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I can’t believe I’ve been tending to this forum for a few months now, whilst completely ignoring wines from my own backyard.  While making no claims about the prowess of our wines on a national scale, Minnesota grows some fine vino, thanks to a state university committed to engineering cold hardy grapes.  Those and other advances helped what was an almost non-existant industry in 1990 grow to over 600 vineyards across the state with 1,000+ total acres under vine.  With such an inspiring local produce movement really having taken hold, G Sheaves pledges to you renewed effort to focus on Minnesota wines and wineries commencing immediately.  Today, a great selection from Minnesota’s oldest winery.

Seyval Blanc is a hybrid grape developed in France during WWI.  It’s widely grown in England, New York’s Finger Lakes region, and all along the eastern seaboard from Virginia to Maine, as well as in Canada where it can make nice sparkling wine.  As a cold-resistant variety, it is widely planted all over the upper Midwest.  It takes well to oak aging as well as malolactic fermentation, though many producers choose not to do the malo so as to retain the grape’s high natural acidic flavors.  Chardonnay is also a common blending partner.  It tends to produce dry and minerally wines with fresh citrus flavors, somewhat like heavier Loire Valley Sauvignon Blancs, though much Canadian Seyval Blanc is destined for dessert wines, especially Icewine.

The 2009 Alexis Bailly Seyval Blanc [$14 at the Cork Dork Wine Co] is the premium white wine of the Alexis Bailly Vineyard, located just south of Hastings.  It has a wet straw color with a wonderful nose of sweet melon.  The sip starts with juicy bright grapefruit citrus, with a somewhat viscous texture – like a lighter Gewurtztraminer but with nice acidity.  Medium bodied, the finish is dry with those aforementioned minerals that sit on your tongue.  It’s just a well-rounded, juicy, clean flavor.  I can’t imagine every MN wine I taste this year will be this good [in fact, I remember a few at the Food & Wine Expo that were pretty nasty] but this is a pretty darn good start.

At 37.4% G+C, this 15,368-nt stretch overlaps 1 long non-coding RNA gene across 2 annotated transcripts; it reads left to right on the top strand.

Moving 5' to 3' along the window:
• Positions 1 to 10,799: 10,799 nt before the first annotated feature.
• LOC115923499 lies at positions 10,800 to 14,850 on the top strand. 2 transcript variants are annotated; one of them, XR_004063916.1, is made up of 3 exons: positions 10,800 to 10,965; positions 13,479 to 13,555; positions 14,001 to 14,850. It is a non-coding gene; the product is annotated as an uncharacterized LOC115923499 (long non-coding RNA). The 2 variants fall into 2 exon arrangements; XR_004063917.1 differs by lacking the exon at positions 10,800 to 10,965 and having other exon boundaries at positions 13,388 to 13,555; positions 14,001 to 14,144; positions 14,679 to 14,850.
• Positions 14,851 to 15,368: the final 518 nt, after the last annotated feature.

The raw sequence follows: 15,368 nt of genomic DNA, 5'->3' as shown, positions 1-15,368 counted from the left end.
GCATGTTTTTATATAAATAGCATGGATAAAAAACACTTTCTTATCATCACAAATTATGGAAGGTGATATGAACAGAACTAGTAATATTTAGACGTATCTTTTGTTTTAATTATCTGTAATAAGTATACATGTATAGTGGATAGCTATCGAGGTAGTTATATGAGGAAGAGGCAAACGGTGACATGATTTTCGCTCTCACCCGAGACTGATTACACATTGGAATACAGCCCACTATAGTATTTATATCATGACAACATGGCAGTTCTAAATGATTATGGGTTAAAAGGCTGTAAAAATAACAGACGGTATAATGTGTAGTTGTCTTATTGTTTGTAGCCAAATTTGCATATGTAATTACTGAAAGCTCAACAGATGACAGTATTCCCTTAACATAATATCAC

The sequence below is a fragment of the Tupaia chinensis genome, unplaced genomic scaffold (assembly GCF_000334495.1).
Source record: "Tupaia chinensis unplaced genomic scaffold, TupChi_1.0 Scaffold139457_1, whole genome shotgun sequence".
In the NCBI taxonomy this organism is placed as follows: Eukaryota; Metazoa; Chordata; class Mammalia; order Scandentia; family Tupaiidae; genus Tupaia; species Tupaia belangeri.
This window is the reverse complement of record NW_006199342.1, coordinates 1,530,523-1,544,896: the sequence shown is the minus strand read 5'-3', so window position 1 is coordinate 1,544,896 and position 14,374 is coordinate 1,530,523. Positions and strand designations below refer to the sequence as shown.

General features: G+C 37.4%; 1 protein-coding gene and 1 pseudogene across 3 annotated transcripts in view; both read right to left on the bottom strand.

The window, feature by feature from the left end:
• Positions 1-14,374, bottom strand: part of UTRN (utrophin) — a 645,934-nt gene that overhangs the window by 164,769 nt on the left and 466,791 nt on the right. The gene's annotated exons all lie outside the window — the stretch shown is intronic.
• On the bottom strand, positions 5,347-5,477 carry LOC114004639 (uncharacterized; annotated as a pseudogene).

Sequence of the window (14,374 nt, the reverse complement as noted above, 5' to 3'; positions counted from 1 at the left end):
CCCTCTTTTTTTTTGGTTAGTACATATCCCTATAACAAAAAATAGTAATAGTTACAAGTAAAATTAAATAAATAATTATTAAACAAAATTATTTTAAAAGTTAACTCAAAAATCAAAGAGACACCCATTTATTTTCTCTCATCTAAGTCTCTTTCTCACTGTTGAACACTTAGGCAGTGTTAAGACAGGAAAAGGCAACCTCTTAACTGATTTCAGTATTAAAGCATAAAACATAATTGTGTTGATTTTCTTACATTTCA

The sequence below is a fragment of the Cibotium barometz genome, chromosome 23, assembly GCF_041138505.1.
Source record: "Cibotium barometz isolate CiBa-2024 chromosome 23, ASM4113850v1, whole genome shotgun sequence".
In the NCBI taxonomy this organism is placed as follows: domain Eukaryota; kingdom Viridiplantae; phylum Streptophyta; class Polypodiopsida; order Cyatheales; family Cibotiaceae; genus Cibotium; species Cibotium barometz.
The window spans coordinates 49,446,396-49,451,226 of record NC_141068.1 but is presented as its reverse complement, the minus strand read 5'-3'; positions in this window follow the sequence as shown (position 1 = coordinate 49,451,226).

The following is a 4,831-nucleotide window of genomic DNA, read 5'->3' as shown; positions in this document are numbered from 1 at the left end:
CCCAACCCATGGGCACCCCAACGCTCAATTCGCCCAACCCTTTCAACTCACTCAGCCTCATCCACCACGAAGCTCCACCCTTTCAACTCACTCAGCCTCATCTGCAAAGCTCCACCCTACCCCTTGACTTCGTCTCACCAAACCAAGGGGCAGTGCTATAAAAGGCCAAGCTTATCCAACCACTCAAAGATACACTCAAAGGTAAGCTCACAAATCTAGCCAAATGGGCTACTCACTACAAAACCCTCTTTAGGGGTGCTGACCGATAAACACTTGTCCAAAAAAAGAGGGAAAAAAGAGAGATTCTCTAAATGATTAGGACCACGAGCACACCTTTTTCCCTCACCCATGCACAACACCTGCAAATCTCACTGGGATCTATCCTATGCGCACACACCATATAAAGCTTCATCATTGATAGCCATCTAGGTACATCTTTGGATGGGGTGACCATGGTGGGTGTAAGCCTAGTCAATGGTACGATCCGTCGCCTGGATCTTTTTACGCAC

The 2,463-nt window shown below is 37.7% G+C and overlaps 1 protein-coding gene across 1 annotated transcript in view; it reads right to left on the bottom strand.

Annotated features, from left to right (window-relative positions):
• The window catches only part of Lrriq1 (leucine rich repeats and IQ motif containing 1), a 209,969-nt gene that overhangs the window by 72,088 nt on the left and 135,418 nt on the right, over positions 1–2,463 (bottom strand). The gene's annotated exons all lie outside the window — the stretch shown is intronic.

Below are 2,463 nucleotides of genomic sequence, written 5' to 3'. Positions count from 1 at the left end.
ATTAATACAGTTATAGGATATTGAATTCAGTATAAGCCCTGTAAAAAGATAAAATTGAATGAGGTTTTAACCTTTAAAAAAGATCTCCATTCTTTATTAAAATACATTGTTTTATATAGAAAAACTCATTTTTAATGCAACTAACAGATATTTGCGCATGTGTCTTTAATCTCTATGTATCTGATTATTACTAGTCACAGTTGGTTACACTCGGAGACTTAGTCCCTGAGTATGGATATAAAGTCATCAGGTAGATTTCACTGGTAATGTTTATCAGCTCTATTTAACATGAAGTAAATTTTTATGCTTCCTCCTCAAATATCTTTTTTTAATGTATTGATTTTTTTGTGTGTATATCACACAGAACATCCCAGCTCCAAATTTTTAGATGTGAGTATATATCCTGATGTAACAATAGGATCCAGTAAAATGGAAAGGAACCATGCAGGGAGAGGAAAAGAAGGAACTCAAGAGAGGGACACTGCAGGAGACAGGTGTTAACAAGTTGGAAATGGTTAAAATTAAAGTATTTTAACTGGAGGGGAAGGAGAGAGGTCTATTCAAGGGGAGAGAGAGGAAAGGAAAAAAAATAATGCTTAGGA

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What does the phrase ‘Table Wine’ conjure for you?  Maybe a gigantic vat of grapes, pressed by foot, run off into 1 gallon growlers?  Lucky for us, the ‘Table Wines’ [the appellation affixed to bottles that don’t conform, either geographically, technically, or content-wise to a more specific region] that make it to your local wine seller often do so because they are great values.  I am certainly not the first blogger to comment on today’s gem [Read the wine’s write-up at Bigger Than Your Head] and I will doubtless be the last.

The 2007 Bodegas de Alto Almanzora Este [currently $12.49 at Haskell’s Summer Sale] is a Vino de Mesa made from Monastrell, Tempranillo, Syrah, Garnacha, Merlot and Cabernet Sauvignon – some of it grown on site, some of it purchased.  Doesn’t this sound like a recipe for cobbled-together disappointment?  But Alto Almanzora has expertise and technology on their side, and it shows here.  There may be no better country from which to find great values in wine right now than Spain [see: Protocolo or Las Rocas] and further proof is in the Este.  This wine has a deep brick-red/purple color with a smoky blackcurrant nose.  Its flavor is deep and rich, fuller bodied, with juicy dark berry fruit and very pleasant spice throughout.  The finish sticks to your palette begging for a follow up sip.  This wine is not complex, it doesn’t have intriguing nuanced aromas or evolving flavors – it’s just a straight-forward, gutsy, full flavored wine with great punch for the price.  Wine Advocate scored it a 90, if that influences you at all.  Food pairing; it’s a perfect companion for the above pictured Mexican Hot Pockets.  Muy bueno.